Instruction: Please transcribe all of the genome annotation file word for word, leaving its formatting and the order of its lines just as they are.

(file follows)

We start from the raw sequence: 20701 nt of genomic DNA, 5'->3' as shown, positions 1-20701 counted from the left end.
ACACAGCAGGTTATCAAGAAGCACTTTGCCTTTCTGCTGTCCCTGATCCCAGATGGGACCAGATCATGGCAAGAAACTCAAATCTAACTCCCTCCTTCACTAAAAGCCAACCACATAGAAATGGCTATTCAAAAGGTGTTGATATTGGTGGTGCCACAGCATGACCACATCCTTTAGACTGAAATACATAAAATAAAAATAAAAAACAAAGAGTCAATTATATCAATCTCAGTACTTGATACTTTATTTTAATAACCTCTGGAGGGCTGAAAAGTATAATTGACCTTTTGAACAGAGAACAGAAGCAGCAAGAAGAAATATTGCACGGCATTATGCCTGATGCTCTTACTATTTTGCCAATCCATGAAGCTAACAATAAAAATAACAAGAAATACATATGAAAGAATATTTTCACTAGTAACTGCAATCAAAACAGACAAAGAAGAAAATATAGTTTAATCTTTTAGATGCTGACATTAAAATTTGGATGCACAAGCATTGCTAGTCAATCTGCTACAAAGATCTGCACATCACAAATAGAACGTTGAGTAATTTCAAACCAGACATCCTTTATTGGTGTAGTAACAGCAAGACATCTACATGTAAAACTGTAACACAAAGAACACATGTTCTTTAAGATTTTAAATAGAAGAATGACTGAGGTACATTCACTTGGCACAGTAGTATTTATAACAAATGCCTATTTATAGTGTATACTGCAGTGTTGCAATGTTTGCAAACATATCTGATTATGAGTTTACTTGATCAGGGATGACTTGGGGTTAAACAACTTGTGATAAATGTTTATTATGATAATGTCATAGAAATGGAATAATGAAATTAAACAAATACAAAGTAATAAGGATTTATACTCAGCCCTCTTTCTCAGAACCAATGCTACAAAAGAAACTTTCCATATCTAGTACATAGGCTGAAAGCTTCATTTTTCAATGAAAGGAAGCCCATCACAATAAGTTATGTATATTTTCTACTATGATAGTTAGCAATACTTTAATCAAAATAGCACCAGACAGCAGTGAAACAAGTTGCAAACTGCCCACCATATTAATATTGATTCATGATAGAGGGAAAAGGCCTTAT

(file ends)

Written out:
We start from the raw sequence: 20701 nt of genomic DNA, 5'->3' as shown, positions 1-20701 counted from the left end.
ACACAGCAGGTTATCAAGAAGCACTTTGCCTTTCTGCTGTCCCTGATCCCAGATGGGACCAGATCATGGCAAGAAACTCAAATCTAACTCCCTCCTTCACTAAAAGCCAACCACATAGAAATGGCTATTCAAAAGGTGTTGATATTGGTGGTGCCACAGCATGACCACATCCTTTAGACTGAAATACATAAAATAAAAATAAAAAACAAAGAGTCAATTATATCAATCTCAGTACTTGATACTTTATTTTAATAACCTCTGGAGGGCTGAAAAGTATAATTGACCTTTTGAACAGAGAACAGAAGCAGCAAGAAGAAATATTGCACGGCATTATGCCTGATGCTCTTACTATTTTGCCAATCCATGAAGCTAACAATAAAAATAACAAGAAATACATATGAAAGAATATTTTCACTAGTAACTGCAATCAAAACAGACAAAGAAGAAAATATAGTTTAATCTTTTAGATGCTGACATTAAAATTTGGATGCACAAGCATTGCTAGTCAATCTGCTACAAAGATCTGCACATCACAAATAGAACGTTGAGTAATTTCAAACCAGACATCCTTTATTGGTGTAGTAACAGCAAGACATCTACATGTAAAACTGTAACACAAAGAACACATGTTCTTTAAGATTTTAAATAGAAGAATGACTGAGGTACATTCACTTGGCACAGTAGTATTTATAACAAATGCCTATTTATAGTGTATACTGCAGTGTTGCAATGTTTGCAAACATATCTGATTATGAGTTTACTTGATCAGGGATGACTTGGGGTTAAACAACTTGTGATAAATGTTTATTATGATAATGTCATAGAAATGGAATAATGAAATTAAACAAATACAAAGTAATAAGGATTTATACTCAGCCCTCTTTCTCAGAACCAATGCTACAAAAGAAACTTTCCATATCTAGTACATAGGCTGAAAGCTTCATTTTTCAATGAAAGGAAGCCCATCACAATAAGTTATGTATATTTTCTACTATGATAGTTAGCAATACTTTAATCAAAATAGCACCAGACAGCAGTGAAACAAGTTGCAAACTGCCCACCATATTAATATTGATTCATGATAGAGGGAAAAGGCCTTAT